Author Topic: Western civilization is a health hazard  (Read 6918 times)

90sRetroFan

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Re: Western civilization is a health hazard
« on: July 02, 2020, 03:09:57 am »
ehtrust.org/new-study-power-lines-linked-to-brain-tumors/

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The journal Environmental Research has published a new study entitled “Residential proximity to power lines and risk of brain tumor in the general population” which found an increased risk of brain tumors was associated with living near power lines. Powerlines are a source of residential exposure to magnetic field electromagnetic radiation (EMF) and repeated research studies for decades have associated magnetic field power-line frequency ELF-EMF from power lines to a type of childhood leukemia.

In 2001 the International Agency for Research on Cancer concluded that exposure to power-line frequency ELF-EMF is a “possible” human carcinogen- a decision based largely evidence of an increased risk for childhood leukemias with residential exposure .

Kaiser Permanente researchers have published several studies linking pregnant women’s exposure to magnetic field electromagnetic fields to not only increased miscarriage and but also increased ADHD, obesity and asthma in the woman’s prenatally exposed children.

So, which civilization invented power lines? (Hint: see title of thread.)

en.wikipedia.org/wiki/Overhead_power_line#History

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The first transmission of electrical impulses over an extended distance was demonstrated on July 14, 1729 by the physicist Stephen Gray.[citation needed] The demonstration used damp hemp cords suspended by silk threads (the low resistance of metallic conductors not being appreciated at the time).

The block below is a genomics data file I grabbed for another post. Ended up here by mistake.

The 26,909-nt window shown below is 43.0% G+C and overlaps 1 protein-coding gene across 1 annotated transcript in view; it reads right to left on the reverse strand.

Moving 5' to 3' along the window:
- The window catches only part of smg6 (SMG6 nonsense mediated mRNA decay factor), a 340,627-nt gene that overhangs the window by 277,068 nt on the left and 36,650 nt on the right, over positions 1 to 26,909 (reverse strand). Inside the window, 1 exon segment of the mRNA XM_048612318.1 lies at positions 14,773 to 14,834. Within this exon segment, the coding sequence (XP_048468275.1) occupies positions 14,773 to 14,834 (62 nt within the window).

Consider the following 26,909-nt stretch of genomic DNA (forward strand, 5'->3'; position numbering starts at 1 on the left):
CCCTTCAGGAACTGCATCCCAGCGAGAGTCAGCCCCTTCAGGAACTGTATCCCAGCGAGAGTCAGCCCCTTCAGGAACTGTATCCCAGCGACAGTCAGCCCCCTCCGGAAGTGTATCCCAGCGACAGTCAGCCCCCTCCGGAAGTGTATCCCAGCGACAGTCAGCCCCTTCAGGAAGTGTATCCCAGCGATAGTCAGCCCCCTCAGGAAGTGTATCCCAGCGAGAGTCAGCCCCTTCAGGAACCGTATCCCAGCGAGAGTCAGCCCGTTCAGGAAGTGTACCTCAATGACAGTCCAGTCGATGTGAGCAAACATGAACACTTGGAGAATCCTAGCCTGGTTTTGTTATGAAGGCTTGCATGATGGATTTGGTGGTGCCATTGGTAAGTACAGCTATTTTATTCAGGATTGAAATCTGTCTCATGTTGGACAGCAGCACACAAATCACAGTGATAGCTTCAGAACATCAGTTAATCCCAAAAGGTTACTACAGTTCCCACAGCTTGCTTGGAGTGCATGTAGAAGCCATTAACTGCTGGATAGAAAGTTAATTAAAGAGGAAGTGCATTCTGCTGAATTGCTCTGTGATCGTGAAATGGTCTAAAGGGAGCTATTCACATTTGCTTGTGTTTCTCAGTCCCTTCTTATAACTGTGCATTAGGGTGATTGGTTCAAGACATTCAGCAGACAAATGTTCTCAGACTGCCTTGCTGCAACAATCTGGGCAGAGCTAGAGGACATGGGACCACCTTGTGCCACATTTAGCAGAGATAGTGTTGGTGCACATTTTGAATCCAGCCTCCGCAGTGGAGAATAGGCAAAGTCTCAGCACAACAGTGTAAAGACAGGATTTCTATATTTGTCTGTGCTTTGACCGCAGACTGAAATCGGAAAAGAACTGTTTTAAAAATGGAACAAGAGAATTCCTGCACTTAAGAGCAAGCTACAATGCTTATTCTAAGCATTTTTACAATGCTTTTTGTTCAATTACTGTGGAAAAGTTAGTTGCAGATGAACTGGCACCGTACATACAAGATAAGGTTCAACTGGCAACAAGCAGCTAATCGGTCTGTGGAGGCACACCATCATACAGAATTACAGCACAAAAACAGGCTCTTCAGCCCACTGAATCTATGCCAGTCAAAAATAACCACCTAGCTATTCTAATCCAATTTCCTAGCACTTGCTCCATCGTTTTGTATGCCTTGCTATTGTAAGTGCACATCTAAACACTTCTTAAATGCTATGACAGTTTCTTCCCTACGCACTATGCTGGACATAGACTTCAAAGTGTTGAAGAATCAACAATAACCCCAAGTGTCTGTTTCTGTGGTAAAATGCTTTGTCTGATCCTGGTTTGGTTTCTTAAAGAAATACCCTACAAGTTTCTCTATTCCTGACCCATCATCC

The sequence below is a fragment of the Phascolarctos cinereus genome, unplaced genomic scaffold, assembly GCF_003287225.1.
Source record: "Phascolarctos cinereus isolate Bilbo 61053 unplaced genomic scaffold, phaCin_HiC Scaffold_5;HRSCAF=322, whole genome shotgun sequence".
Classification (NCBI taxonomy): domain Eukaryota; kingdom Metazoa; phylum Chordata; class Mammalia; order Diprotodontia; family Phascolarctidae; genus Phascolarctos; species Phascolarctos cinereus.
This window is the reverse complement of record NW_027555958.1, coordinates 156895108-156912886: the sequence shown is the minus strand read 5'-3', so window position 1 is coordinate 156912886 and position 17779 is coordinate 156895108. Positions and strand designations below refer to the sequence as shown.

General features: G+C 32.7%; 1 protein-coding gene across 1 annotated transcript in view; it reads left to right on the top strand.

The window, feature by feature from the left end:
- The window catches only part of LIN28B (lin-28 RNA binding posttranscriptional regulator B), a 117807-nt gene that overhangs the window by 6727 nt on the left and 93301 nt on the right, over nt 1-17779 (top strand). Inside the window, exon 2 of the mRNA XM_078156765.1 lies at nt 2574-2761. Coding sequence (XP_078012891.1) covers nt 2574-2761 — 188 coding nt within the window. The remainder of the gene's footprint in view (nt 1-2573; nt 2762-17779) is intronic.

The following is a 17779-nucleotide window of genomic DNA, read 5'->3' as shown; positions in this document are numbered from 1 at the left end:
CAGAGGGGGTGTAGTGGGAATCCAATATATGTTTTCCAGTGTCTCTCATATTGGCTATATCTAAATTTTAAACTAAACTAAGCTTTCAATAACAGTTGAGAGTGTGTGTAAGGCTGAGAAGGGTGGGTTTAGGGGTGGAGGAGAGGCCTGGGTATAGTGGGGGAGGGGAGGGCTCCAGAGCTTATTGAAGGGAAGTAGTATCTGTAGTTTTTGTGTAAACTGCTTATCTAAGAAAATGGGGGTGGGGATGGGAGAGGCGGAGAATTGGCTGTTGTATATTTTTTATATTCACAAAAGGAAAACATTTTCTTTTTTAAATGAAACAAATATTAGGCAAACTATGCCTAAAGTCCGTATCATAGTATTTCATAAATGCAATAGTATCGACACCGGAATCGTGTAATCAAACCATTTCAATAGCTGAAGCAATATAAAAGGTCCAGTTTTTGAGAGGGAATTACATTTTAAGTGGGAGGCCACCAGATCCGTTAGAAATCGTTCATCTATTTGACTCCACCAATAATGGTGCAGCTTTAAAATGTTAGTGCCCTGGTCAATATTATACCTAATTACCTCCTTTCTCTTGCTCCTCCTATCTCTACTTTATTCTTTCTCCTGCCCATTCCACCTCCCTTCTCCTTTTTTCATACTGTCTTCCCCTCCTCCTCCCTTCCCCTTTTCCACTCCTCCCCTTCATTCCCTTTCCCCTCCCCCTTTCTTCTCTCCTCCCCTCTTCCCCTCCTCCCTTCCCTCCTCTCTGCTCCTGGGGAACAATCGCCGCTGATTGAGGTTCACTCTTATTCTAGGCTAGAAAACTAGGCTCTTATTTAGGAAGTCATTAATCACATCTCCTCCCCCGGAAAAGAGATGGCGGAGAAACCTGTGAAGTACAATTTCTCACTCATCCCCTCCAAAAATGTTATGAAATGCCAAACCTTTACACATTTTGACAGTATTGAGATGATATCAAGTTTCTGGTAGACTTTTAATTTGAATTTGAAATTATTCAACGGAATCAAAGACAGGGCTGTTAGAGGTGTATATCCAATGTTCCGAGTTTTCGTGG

However the first practical use of overhead lines was in the context of telegraphy. By 1837 experimental commercial telegraph systems ran as far as 20 km (13 miles). Electric power transmission was accomplished in 1882 with the first high-voltage transmission between Munich and Miesbach (60 km). 1891 saw the construction of the first three-phase alternating current overhead line on the occasion of the International Electricity Exhibition in Frankfurt, between Lauffen and Frankfurt.

In 1912 the first 110 kV-overhead power line entered service followed by the first 220 kV-overhead power line in 1923. In the 1920s RWE AG built the first overhead line for this voltage and in 1926 built a Rhine crossing with the pylons of Voerde, two masts 138 meters high.

And, going back to the first link, how did other Westerners discover power lines are a health hazard?

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Two published studies by the Ramazzini Institute “Carcinogenic Synergism of S-50 Hz MF Plus Formaldehyde in Rats” (2016) and “Life-span exposure to sinusoidal-50 Hz magnetic field and acute low-dose γ radiation induce carcinogenic effects in Sprague-Dawley rats” (2016) found that ELF exposed rats had statistically significant increased incidence of several type of malignant tumors when combined with a known carcinogen.